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The Myth of the Normal Curve


Edited By Curt Dudley-Marling and Alex Gurn

It is generally taken for granted that human behavior distributes along the lines of a bell-shaped, normal curve. This idea underpins much educational theory, research, and practice. There is, however, a considerable body of research demonstrating that the normal curve grossly misrepresents the human experience. Yet the acceptance of the normal curve continues to be used to pathologize children and adults with disabilities by positioning them as abnormal. Collectively, the contributors to this volume critique the ideology of the normal curve. Some explicitly challenge the assumptions that underpin the normal curve. Others indirectly critique notions of normality by examining the impact of normal curve thinking on educational policies and practices. Many contributors go beyond critiquing the normal curve to propose alternative ways to imagine human differences. All contributors agree that the hegemony of the normal curve has had a devastating effect on those presumed to live on the boundaries of normal.


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9 Miner’s Canaries and Boiling Frogs: Fiction and Facts about Normalcy in Educational and Reading Assessment - Arlette Ingram Willis 123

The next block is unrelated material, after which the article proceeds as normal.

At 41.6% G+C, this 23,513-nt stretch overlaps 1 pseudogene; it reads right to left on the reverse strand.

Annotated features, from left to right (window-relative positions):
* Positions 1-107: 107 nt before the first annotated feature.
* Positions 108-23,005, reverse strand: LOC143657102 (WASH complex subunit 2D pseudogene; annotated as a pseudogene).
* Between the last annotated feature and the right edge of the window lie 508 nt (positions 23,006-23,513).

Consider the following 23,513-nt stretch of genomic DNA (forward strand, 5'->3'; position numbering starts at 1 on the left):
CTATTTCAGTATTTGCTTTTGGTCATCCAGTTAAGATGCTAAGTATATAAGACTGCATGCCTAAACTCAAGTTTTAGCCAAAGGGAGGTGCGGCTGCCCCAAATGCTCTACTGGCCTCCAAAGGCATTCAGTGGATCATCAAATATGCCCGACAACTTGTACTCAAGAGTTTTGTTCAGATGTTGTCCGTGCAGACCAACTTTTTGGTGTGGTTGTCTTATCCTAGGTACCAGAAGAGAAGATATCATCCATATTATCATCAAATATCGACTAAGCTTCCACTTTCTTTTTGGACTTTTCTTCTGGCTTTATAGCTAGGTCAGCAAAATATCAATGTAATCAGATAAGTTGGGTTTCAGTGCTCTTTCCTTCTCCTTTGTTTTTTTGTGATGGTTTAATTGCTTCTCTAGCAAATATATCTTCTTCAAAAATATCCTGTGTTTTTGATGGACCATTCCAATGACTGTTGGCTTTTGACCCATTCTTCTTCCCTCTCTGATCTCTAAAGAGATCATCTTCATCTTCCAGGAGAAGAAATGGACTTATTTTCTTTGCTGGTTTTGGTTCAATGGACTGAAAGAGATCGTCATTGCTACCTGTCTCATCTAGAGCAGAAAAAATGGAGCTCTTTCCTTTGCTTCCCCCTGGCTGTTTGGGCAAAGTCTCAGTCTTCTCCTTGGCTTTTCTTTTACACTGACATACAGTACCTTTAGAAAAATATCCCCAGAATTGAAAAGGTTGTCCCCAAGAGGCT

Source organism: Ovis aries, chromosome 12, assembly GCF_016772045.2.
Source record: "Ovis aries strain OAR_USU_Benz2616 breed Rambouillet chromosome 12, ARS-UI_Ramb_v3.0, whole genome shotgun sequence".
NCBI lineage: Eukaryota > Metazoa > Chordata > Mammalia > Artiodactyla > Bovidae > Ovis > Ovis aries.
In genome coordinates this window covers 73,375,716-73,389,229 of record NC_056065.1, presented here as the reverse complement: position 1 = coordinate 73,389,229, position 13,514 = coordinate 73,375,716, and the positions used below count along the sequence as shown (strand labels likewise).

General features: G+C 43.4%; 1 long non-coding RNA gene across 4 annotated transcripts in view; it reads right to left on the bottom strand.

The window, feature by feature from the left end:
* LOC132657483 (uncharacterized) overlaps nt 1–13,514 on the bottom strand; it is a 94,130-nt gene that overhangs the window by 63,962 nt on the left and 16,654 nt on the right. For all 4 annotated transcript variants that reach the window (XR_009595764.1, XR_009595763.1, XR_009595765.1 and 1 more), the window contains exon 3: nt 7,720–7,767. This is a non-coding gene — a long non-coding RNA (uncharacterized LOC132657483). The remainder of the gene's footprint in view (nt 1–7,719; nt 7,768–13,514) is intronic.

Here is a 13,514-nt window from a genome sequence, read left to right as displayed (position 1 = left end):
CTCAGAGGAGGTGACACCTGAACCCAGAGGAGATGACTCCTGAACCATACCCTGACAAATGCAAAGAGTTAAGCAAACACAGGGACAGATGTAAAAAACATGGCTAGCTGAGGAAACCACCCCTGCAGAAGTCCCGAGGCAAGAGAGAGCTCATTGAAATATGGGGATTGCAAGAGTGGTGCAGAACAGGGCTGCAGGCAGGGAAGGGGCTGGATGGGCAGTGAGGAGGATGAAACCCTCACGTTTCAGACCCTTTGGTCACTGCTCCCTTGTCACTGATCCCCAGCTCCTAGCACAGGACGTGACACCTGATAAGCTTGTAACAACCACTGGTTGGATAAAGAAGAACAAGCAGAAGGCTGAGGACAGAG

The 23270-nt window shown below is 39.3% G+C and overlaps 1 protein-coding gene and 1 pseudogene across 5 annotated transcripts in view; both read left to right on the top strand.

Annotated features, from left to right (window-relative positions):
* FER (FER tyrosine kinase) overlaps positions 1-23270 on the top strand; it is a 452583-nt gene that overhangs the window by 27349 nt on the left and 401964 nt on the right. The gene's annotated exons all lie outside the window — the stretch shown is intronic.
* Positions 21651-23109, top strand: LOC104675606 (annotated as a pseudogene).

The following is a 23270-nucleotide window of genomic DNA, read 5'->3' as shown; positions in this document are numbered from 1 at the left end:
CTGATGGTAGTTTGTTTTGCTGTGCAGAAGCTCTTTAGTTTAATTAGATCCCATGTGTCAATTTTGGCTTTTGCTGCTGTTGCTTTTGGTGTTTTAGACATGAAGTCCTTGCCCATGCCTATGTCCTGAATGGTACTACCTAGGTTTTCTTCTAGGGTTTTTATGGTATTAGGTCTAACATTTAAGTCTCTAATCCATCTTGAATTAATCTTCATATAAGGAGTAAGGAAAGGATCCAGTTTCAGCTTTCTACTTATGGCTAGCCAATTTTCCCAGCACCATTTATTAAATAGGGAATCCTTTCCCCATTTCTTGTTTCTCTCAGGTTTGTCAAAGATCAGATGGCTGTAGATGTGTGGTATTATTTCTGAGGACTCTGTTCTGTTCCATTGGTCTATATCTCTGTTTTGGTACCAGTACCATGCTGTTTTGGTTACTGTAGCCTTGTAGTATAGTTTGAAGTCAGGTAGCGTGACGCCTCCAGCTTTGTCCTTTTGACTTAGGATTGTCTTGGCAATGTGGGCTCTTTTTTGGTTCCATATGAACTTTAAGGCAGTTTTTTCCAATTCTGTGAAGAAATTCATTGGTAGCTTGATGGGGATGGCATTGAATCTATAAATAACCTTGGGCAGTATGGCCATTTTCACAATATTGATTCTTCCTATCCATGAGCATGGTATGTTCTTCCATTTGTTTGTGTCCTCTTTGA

This chapter examines and critiques notions of normality from its taken-for-granted everyday usage to its roots and routes in education with a special focus on reading assessment. Of particular importance are the ideological as- sumptions that frame educational and reading assessment, especially the long held assumption that human intelligence distributes “normally.” Examining these collective histories of assessment helps to explain the tradition of categorizing and tracking student academic progress by race, class, and gender and helps to explain why this tradition remains largely unchallenged in current school reform efforts which continue to rely heavily on norm-referenced reading assessments. The Dynamic Indicators of Basic Early Literacy Skills (DIBELS), for example, is hav- ing a profound affect on the direction of reading instruction in classrooms across the country (see Goodman, 2006, for useful critique of DIBELS). There is an old tale that if frogs are placed in very cold or very hot water they will adjust, even to the point of being boiled alive as the heat is gradually turned up. The idea that amphibians naturally adapt to their environment, even if it kills them, seems to make sense. It is so unordinary an idea that it seems normal. But, as it turns out, the tale of the boiling frogs is untrue. Biologists have observed that frogs will jump out of boiling water to save their lives. Yet this story contin- ues to appeal, functioning as an allegory to express the idea that people are often slow to acknowledge and react to...

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